Blackstone Inc., grappling with higher interest rates and stung by a pullback in dealmaking, reported a 12% decline in quarterly profit available to shareholders.
(Bloomberg) — Blackstone Inc., grappling with higher interest rates and stung by a pullback in dealmaking, reported a 12% decline in quarterly profit available to shareholders.
Distributable earnings for the third quarter totaled $1.21 billion, or 94 cents a share, missing the $1.01 average estimate of analysts surveyed by Bloomberg. That was roughly in line with Blackstone’s second-quarter profit, which was the lowest in two years.
The private equity giant’s stock was among the worst performers Thursday in the S&P 500, tumbling 7.9% to $94.22, the biggest one day drop since June of last year.
The firm, which oversees $1.01 trillion, was the first major US alternative asset manager to report third-quarter results. The returns laid bare the consequences of the Federal Reserve’s campaign to hike interest rates in its battle against inflation.
Would-be buyers are hesitant to do deals as debt costs rise, and private equity firms are holding on to assets rather than selling them in a shaky market. Blackstone’s fee-related earnings fell 5% as the company took in less from cashing out of deals. The amount of money it deployed for new deals dropped 60%.
“There’s uncertainty around rates and inflation,” Blackstone President Jon Gray said in an interview. “All of that contributes to an environment of uncertainty, and that reduces transaction volume.”
The war between Israel and Hamas has created more upheaval in markets already roiled by Russia’s invasion of Ukraine early last year, casting further doubt on whether private equity dealmaking will pick up after a dismal stretch.
As long as the conflict in the Middle East doesn’t spread into a global war, rates will likely remain the biggest cause of uncertainty, said Gray, 53.
Market dislocations will create opportunities for Blackstone to put its $200 billion of dry powder to work, he added.
US private equity dealmaking in the third quarter fell to its lowest point since 2020, according to PitchBook, a reversal of fortune for an industry that amassed vast wealth during a prolonged era of cheap debt and rapid growth. In the past week, Wall Street’s biggest banks collectively posted their seventh straight quarter of declining investment-banking fees.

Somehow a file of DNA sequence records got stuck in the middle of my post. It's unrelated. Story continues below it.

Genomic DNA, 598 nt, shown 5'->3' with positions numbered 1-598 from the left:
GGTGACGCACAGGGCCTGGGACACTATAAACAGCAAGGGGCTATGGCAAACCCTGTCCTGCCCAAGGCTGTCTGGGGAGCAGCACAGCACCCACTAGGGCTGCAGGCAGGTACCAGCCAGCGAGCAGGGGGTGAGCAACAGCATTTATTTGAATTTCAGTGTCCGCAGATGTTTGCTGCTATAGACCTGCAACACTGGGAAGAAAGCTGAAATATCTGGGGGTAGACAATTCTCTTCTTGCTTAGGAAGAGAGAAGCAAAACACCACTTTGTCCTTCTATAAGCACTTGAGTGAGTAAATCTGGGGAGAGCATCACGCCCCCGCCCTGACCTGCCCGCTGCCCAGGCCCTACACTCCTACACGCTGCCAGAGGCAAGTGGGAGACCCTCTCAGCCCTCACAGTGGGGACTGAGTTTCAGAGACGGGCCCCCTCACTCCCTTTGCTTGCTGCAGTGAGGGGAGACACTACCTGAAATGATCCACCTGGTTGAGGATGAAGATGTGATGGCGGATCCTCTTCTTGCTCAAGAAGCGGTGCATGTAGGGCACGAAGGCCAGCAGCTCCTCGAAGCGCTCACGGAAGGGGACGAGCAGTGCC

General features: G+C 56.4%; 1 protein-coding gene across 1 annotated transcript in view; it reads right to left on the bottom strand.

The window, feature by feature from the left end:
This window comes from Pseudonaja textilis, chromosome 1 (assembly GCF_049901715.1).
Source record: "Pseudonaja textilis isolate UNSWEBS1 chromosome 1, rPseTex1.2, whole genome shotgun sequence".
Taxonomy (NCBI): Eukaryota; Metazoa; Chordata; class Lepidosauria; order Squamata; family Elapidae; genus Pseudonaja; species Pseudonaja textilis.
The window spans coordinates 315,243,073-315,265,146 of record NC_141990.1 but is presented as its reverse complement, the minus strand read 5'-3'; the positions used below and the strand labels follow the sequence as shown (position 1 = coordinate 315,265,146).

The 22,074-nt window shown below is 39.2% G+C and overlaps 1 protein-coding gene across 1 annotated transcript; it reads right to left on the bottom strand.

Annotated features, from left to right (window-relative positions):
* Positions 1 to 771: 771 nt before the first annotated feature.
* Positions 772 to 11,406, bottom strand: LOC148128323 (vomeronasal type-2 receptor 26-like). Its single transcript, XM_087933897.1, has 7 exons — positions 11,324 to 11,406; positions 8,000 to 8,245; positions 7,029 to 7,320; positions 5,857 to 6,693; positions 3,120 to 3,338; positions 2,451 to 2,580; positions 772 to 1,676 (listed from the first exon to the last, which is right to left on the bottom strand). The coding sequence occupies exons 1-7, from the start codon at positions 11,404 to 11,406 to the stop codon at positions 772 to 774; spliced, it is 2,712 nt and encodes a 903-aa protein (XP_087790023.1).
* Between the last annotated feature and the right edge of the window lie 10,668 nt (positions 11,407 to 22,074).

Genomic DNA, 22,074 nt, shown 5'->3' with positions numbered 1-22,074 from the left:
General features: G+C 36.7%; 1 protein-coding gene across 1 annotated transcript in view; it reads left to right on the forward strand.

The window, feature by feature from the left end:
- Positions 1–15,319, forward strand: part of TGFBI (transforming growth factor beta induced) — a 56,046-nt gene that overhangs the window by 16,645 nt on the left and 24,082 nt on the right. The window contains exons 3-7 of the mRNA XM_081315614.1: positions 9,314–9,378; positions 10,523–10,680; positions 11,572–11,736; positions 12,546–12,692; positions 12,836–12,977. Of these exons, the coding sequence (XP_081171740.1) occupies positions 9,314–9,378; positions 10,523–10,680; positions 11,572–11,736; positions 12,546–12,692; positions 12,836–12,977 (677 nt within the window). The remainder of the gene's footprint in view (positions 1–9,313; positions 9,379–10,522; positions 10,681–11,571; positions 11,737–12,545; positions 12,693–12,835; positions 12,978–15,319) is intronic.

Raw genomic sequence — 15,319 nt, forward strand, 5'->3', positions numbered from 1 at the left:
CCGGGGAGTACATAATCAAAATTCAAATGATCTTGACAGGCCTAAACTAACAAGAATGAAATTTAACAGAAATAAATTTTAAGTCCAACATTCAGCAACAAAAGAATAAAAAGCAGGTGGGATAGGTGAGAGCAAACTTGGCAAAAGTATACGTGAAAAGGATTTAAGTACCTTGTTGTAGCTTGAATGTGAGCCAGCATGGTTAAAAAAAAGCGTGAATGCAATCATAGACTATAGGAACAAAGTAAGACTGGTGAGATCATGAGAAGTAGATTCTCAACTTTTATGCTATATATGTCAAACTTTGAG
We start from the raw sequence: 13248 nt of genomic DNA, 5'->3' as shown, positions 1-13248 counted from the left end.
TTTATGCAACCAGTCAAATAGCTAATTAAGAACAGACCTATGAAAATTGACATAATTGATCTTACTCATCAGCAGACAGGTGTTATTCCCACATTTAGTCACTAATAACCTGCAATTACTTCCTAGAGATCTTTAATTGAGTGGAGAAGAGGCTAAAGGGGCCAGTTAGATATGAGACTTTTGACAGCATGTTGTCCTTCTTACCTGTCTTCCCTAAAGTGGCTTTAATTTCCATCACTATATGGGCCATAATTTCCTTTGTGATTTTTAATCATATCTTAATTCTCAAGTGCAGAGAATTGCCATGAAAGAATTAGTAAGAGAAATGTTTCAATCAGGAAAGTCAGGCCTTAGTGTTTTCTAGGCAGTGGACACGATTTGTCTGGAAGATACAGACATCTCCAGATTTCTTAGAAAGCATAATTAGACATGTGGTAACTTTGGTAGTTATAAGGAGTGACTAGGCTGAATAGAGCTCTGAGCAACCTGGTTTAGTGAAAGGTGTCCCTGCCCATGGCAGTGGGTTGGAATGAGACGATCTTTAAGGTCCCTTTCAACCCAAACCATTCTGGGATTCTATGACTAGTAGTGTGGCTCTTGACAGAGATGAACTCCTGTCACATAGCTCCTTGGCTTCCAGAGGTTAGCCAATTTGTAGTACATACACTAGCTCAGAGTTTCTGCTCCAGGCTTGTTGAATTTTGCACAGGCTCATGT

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At Blackstone, fundraising — a major driver of future fees — ebbed. The firm took in net flows of $16.2 billion in the three months through September, a drop of about 50% from a year earlier. In the decade since the 2008 financial crisis, private equity firms benefited from investors’ hunger for better-performing alternatives to stocks and bonds. Now, higher rates are providing other ways to generate returns without needing to lock up money in illiquid assets.
Blackstone is both a buyout giant and the largest owner of commercial property, and rising rates pressured valuations of its opportunistic real estate. Holdings depreciated 2% over the quarter.
A firm with large exposure to real estate and private equity “can’t continue to grow to the sky when markets are down and rates are up,” Evercore ISI analysts said in a note Thursday.
At the same time, elevated rates did buoy Blackstone’s credit returns. That business added the most money, drawing from insurance clients and individual investors who also sought exposure to Blackstone’s giant credit fund.
In another bright spot, infrastructure investments appreciated by 11% after one key holding — data center operator QTS — rallied.
Blackstone told analysts Thursday that it’s launching a fund designed to provide private equity to individuals. The firm delayed the rollout of the fund, called BXPE, earlier this year.
Some bank channels, financial advisers, regulators and the public have taken a harder look at funds for individual investors that make complex and hard-to-sell bets, after Blackstone’s behemoth real estate investment trust and others limited withdrawals in late 2022.
The firm said it expects inflows from the new private equity fund early next year.
–With assistance from Erin Fuchs.
(Updates with stock decline in third paragraph.)
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